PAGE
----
Tell us about your favorite gifts

The time AFTER the holidays is really the best time to get gift suggestions. Now we can share the unexpected gifts we may have received from others. Were there any cool tool-ish gifts you got this year worth sharing? Leave a note in the comments, with links please.

01/14/17 -- KK

13 January 2017

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Victor Fly Magnet Trap

Fly trap with non-poisonous bait

International Amazon link

I’m retired and have converted my garage into a woodworking shop. So, I’m out in my shop several hours each day. The problem is that at certain times in the year there are an enormous number of flies in the area and they are constantly flying into my shop. I checked on the web to see if there was a solution to this. It turns out there is. There are numerous fly traps available but the one I chose to try is called the Victor Fly Magnet Trap. It comes with a powder that you put in the jar and mix with some water. It smells terrible but the flies seem to love it. Then you hang it from a tree or fence, but not too close to where people could smell it. After I hung the first one up in my front yard I was shocked at how many flies it trapped. It only took a few days to catch thousands of flies. The black stuff floating on top of the water was flies it caught in just five days. Pretty gross looking, but it really cut down on the flies coming into my work area. Over this season I’ve emptied and refilled it three times. You can purchase refill packets and reuse the jar. It’s made my woodworking so much more enjoyable not having those pesky critters flying around.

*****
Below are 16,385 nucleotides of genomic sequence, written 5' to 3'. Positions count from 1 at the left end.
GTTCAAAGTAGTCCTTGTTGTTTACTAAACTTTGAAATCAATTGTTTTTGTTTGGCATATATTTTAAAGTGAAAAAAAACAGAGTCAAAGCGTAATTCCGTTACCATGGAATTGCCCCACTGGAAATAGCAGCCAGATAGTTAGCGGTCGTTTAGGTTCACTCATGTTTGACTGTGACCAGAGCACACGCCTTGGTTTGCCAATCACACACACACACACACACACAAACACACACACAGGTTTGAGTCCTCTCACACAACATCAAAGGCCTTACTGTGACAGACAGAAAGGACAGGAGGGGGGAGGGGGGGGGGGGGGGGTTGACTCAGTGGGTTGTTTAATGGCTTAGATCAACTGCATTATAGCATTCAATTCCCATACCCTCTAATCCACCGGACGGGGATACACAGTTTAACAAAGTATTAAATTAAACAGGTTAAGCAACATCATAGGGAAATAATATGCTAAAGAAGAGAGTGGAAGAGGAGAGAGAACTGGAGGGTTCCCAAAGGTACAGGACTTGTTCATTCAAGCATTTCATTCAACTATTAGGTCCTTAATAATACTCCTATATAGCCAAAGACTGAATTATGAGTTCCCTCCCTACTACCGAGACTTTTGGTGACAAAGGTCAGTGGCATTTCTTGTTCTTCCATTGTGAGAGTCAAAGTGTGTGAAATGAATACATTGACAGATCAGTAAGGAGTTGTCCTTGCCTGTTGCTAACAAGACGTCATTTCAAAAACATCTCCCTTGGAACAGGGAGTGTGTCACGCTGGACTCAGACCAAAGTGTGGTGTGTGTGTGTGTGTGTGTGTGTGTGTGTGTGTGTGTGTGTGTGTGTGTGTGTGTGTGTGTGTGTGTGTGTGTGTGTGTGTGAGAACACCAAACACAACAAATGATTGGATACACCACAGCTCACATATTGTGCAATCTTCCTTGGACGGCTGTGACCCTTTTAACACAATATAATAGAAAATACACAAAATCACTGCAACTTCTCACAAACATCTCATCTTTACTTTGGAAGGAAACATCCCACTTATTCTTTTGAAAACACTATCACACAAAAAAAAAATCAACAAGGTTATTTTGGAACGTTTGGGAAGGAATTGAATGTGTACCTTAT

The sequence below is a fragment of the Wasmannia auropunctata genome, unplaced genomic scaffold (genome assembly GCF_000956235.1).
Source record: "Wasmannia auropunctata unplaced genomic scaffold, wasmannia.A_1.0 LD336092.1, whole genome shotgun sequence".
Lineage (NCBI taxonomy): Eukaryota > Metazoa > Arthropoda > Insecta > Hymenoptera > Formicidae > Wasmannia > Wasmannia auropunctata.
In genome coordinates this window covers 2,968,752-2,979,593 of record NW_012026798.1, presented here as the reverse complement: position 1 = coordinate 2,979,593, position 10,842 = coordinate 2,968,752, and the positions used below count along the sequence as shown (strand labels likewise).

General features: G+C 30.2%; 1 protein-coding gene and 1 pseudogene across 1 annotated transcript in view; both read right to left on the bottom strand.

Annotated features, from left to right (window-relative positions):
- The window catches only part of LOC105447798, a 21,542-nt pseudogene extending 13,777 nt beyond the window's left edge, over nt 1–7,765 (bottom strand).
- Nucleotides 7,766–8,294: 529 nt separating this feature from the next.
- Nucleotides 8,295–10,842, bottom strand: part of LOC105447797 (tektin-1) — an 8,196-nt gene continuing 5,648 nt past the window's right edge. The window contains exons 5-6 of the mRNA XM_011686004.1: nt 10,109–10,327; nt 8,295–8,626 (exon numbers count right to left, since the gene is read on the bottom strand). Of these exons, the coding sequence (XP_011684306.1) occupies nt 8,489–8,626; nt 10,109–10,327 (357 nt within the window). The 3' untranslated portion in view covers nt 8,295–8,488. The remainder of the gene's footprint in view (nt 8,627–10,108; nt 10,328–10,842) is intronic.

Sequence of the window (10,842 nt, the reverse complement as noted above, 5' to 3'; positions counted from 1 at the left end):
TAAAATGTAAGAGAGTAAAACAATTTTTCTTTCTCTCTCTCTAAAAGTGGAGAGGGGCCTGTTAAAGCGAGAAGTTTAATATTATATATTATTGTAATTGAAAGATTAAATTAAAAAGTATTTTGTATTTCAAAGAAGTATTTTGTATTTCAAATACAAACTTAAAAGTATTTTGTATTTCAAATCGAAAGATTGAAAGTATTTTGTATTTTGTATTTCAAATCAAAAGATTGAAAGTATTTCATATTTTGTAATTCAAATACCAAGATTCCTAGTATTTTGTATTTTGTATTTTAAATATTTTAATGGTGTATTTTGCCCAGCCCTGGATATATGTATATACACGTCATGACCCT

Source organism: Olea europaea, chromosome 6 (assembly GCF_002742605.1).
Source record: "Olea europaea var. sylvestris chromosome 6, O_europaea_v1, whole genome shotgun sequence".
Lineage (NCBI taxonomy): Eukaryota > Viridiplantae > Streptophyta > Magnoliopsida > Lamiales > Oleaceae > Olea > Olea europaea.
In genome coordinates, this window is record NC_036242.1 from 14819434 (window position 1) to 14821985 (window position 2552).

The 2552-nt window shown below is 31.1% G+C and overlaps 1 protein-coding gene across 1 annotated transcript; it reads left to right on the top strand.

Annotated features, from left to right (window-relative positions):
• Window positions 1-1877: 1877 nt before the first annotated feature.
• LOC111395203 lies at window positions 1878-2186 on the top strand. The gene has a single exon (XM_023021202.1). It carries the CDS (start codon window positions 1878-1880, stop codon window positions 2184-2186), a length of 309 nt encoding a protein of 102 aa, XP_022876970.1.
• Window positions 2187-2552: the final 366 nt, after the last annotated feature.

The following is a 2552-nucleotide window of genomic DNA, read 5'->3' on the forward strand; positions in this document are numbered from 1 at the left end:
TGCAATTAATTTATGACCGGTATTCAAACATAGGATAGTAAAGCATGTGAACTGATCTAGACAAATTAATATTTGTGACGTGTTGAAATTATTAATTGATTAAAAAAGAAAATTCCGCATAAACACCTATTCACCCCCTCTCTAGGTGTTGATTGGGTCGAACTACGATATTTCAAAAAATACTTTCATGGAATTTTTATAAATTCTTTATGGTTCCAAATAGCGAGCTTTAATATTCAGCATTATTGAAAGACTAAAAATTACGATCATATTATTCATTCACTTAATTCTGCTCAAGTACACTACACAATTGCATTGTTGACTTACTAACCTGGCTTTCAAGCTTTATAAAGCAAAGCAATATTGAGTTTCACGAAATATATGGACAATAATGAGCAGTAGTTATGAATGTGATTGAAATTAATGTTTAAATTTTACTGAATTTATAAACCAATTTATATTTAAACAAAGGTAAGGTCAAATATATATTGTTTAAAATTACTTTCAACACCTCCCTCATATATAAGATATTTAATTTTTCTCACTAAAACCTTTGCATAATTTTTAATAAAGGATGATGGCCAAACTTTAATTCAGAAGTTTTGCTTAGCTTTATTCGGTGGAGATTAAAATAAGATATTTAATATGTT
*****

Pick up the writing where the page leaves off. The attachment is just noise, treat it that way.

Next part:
01/13/17 -- Steve Petermann

12 January 2017

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Multi-Bit Screwdriver/Nut Driver

Shaft holds 6 universal tips

I have used this tool for decades at home and more importantly on my boat. The boat has many different types of fasteners and hose clamps which need constant attention. The multi-bits and nut drivers allows me to do much of the work without resorting to another tool. The major change in behavior is that I am kicking myself if I go to fix something and I do not have it in my pocket. It has a rubber grip which makes it much easier on the hands. It allows for more force to be use to tighten or loosen. Also the quality of the steel is such that I have never damage it despite rough service. Their choice of the sizes of the nut driver are perfect for all my hose clamps. And I have used it in a marine environment almost daily (at least during the summer) for decades and it is as good as new.